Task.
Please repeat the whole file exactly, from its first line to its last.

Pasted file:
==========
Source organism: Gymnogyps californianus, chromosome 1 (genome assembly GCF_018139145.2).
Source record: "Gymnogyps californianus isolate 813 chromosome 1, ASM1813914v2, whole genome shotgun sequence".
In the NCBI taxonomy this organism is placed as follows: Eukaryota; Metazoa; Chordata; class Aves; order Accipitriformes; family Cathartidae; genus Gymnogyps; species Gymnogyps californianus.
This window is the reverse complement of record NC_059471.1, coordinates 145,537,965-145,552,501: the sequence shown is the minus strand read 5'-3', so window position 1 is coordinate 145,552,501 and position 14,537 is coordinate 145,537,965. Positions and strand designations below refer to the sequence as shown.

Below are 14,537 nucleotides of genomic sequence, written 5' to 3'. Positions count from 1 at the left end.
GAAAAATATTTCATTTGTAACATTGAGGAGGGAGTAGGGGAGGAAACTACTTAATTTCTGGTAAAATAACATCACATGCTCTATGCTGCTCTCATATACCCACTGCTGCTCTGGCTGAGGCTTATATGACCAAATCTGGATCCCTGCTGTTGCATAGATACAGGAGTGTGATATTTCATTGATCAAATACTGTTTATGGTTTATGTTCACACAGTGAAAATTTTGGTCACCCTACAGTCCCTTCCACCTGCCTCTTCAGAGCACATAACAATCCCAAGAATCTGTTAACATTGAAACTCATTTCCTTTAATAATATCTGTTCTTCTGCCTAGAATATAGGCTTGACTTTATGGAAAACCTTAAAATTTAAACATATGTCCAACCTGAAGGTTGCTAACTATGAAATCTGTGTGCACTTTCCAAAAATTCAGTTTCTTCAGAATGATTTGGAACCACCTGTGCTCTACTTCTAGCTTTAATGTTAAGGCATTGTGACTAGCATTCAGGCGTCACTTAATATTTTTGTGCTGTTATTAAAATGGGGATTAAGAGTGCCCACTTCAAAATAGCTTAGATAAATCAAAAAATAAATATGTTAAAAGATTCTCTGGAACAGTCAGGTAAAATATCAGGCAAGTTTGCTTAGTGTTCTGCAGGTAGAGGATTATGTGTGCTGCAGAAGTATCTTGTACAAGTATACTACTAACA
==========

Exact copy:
Source organism: Gymnogyps californianus, chromosome 1 (genome assembly GCF_018139145.2).
Source record: "Gymnogyps californianus isolate 813 chromosome 1, ASM1813914v2, whole genome shotgun sequence".
In the NCBI taxonomy this organism is placed as follows: Eukaryota; Metazoa; Chordata; class Aves; order Accipitriformes; family Cathartidae; genus Gymnogyps; species Gymnogyps californianus.
This window is the reverse complement of record NC_059471.1, coordinates 145,537,965-145,552,501: the sequence shown is the minus strand read 5'-3', so window position 1 is coordinate 145,552,501 and position 14,537 is coordinate 145,537,965. Positions and strand designations below refer to the sequence as shown.

Below are 14,537 nucleotides of genomic sequence, written 5' to 3'. Positions count from 1 at the left end.
GAAAAATATTTCATTTGTAACATTGAGGAGGGAGTAGGGGAGGAAACTACTTAATTTCTGGTAAAATAACATCACATGCTCTATGCTGCTCTCATATACCCACTGCTGCTCTGGCTGAGGCTTATATGACCAAATCTGGATCCCTGCTGTTGCATAGATACAGGAGTGTGATATTTCATTGATCAAATACTGTTTATGGTTTATGTTCACACAGTGAAAATTTTGGTCACCCTACAGTCCCTTCCACCTGCCTCTTCAGAGCACATAACAATCCCAAGAATCTGTTAACATTGAAACTCATTTCCTTTAATAATATCTGTTCTTCTGCCTAGAATATAGGCTTGACTTTATGGAAAACCTTAAAATTTAAACATATGTCCAACCTGAAGGTTGCTAACTATGAAATCTGTGTGCACTTTCCAAAAATTCAGTTTCTTCAGAATGATTTGGAACCACCTGTGCTCTACTTCTAGCTTTAATGTTAAGGCATTGTGACTAGCATTCAGGCGTCACTTAATATTTTTGTGCTGTTATTAAAATGGGGATTAAGAGTGCCCACTTCAAAATAGCTTAGATAAATCAAAAAATAAATATGTTAAAAGATTCTCTGGAACAGTCAGGTAAAATATCAGGCAAGTTTGCTTAGTGTTCTGCAGGTAGAGGATTATGTGTGCTGCAGAAGTATCTTGTACAAGTATACTACTAACA